It’s way too early to tell what kind of long-term effects the current domestic violence scandal in the National Football League will have on TV ratings, but so far it seems to be a bonanza.

The cases involving Ray Rice, Adrian Peterson and several other NFL players have spawned a spirited national conversation about spouse abuse and corporal punishment — a healthy conversation, if you ask me. And regardless of which sides people are taking on these matters, they seem to be watching and reading news media coverage of these issues with great interest and in large numbers.

TV ratings for NFL games in the past week and a half have soared, and so have those for ESPN’s blanket coverage of the scandal. The mainstream TV networks also have been paying lots of attention to the matter, which indicates that they discern widespread public interest.

Inevitably, many viewers and readers eventually will move along to some other story. The shelf-life of any hot story is almost always pretty short these days. Witness the fact that headlines from Ferguson, Mo., are few and far between for the time being.

But even at this stage of the NFL scandal, there’s at least one observer who seems inexplicably annoyed that the matter has drawn more than passing attention from the media to begin with.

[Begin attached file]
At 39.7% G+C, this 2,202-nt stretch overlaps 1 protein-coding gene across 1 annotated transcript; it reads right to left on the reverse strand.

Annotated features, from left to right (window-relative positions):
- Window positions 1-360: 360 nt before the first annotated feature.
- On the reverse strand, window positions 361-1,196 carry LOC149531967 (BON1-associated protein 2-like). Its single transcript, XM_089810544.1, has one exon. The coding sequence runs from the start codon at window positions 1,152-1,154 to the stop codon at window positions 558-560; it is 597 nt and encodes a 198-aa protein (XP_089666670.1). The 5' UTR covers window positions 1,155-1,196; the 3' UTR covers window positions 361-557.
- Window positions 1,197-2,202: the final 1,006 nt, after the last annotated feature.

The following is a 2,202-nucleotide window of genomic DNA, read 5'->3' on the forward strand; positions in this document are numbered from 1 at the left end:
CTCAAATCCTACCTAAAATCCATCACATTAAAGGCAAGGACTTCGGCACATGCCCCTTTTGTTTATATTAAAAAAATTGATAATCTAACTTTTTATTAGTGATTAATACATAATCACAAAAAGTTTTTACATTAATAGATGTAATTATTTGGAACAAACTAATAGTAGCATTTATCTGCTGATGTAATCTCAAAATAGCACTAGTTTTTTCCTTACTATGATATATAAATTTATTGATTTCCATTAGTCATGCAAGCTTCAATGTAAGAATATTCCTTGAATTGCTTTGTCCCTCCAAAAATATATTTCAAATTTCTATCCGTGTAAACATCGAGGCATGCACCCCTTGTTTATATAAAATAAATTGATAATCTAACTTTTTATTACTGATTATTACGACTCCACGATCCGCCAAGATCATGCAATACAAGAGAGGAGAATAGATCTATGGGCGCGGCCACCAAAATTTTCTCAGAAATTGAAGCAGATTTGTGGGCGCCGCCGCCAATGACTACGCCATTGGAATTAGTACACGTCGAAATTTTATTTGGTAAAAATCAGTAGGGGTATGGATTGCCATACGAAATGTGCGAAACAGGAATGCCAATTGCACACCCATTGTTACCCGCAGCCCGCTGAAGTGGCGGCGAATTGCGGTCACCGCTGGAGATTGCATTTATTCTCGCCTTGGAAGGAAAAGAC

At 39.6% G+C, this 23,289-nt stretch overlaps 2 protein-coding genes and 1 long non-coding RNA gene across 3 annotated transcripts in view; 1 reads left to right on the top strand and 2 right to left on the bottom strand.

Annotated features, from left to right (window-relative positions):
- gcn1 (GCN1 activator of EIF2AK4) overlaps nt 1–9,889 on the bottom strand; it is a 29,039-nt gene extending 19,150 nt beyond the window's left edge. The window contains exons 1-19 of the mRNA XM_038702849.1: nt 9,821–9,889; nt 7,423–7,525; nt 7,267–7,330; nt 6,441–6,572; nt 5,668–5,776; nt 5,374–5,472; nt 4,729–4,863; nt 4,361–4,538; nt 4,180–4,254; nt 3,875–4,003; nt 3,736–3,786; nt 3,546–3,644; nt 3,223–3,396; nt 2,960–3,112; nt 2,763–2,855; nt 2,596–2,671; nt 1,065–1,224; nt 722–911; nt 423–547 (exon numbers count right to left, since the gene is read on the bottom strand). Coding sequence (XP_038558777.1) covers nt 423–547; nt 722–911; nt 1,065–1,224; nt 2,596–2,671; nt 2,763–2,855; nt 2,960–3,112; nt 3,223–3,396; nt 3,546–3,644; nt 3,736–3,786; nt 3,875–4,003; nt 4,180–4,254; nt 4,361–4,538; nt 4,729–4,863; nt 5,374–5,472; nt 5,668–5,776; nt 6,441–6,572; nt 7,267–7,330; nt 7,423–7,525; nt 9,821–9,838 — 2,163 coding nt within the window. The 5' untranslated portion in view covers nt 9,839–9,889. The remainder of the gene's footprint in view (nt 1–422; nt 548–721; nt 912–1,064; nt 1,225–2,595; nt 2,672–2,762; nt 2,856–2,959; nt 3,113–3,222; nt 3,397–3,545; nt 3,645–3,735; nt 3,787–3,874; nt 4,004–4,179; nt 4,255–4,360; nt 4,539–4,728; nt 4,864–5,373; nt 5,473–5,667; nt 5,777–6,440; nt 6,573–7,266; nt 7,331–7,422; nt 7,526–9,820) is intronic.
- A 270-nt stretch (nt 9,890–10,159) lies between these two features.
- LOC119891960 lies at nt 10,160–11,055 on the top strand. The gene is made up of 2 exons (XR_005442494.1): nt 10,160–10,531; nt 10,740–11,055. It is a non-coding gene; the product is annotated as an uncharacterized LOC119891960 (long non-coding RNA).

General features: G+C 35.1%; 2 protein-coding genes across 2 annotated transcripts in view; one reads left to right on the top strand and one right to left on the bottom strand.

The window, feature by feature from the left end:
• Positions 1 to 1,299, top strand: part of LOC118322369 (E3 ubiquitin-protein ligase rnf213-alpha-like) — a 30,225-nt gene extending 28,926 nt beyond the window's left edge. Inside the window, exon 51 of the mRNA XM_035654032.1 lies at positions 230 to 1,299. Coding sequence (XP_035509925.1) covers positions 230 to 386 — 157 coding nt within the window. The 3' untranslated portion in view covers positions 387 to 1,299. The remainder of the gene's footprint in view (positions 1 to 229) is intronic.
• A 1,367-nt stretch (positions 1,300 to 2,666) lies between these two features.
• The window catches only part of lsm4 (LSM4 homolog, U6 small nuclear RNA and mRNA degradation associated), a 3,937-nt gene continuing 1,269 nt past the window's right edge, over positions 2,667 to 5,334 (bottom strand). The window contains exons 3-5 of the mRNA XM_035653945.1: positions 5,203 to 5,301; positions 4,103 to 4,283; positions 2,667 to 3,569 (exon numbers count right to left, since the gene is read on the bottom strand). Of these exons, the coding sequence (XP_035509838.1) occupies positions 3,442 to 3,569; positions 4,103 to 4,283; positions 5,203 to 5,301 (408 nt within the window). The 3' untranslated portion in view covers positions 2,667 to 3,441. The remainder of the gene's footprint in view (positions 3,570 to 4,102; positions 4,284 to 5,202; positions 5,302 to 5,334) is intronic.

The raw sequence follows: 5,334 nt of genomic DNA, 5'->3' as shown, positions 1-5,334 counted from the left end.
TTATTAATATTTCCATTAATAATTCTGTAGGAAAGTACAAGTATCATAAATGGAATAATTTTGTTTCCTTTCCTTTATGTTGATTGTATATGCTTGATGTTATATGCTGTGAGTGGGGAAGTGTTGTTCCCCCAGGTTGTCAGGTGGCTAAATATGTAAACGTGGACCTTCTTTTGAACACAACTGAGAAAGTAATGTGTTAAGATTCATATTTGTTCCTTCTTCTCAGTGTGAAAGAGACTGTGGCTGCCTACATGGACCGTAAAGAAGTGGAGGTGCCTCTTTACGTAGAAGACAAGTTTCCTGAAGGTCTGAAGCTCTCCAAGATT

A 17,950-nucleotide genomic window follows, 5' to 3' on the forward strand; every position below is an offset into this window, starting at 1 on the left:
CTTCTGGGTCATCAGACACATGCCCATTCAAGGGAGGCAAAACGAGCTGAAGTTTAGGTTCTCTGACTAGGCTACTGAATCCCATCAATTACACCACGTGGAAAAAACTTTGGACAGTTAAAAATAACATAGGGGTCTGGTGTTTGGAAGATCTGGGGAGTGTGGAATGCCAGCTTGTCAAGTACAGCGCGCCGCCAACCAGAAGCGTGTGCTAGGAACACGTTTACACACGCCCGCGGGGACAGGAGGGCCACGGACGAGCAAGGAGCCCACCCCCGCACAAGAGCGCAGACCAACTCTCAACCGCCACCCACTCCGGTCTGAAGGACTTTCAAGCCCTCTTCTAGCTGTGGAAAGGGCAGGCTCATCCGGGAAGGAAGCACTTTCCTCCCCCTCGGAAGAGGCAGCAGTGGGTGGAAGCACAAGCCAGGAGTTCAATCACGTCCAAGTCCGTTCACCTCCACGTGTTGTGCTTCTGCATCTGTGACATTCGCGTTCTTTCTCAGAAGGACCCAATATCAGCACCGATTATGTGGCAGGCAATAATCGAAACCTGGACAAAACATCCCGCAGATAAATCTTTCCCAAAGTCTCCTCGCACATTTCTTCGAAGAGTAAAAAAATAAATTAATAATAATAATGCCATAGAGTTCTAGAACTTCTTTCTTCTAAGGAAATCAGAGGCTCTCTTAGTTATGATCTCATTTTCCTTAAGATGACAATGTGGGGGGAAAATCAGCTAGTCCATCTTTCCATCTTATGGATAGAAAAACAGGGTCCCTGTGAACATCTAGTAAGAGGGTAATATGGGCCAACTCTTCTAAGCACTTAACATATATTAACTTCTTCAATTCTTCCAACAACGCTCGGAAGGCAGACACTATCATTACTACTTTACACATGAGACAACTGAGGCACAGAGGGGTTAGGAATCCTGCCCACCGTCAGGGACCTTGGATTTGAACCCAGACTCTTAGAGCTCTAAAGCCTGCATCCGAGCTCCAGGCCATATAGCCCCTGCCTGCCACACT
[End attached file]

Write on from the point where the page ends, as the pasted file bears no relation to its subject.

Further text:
He’s Rich Lowry, editor of the right-wing National Review, and HERE‘s what he has to say:

It’s a wonder that President Barack Obama didn’t include a passage in his speech to the nation last week pledging to bring NFL Commissioner Roger Goodell to justice.

Such is the weight the press has put on the NFL’s punishment of Baltimore Ravens running back Ray Rice for punching his then-fiancée that Denis McDonough, the president’s chief of staff, had to weigh in on “Meet the Press”: “I think we all know that Ray Rice being suspended indefinitely seems to be exactly the right thing.”

On the NFL, the media has lost its collective mind…

This is patently absurd. Even if the NFL is spectacularly successful, it is still just a sports league. More specifically, it is a business that stages violent spectacles that will damage the brains of some significant portion of its participants. We really shouldn’t be expecting it to set our society’s standards…

No matter how many sermonettes we hear to the contrary, the NFL is not the key to fighting domestic violence. In fact, it has no connection to it whatsoever….

This should be fodder for robust debate on ESPN’s “Pardon the Interruption.” Soul-searching analysis on “The Sports Reporters.” In-depth reportage on “Between the Lines.” In short, it should occupy every sports journalist eager to validate his or her seriousness by delving into political and social commentary (which is to say, most of them).

It shouldn’t be a dominant news story across all media — for weeks.

This is all so wildly disproportionate that perhaps something more than the usual ax-grinding, ratings-chase and group-think is at work. It may be that these cases are convenient ways to express a deeper discomfort with the NFL, which sacrifices men’s bodies and minds for our viewing pleasure every week.

That, of course, is something in which everyone who enjoys football is implicated and isn’t such a ready subject for table-thumping condemnations.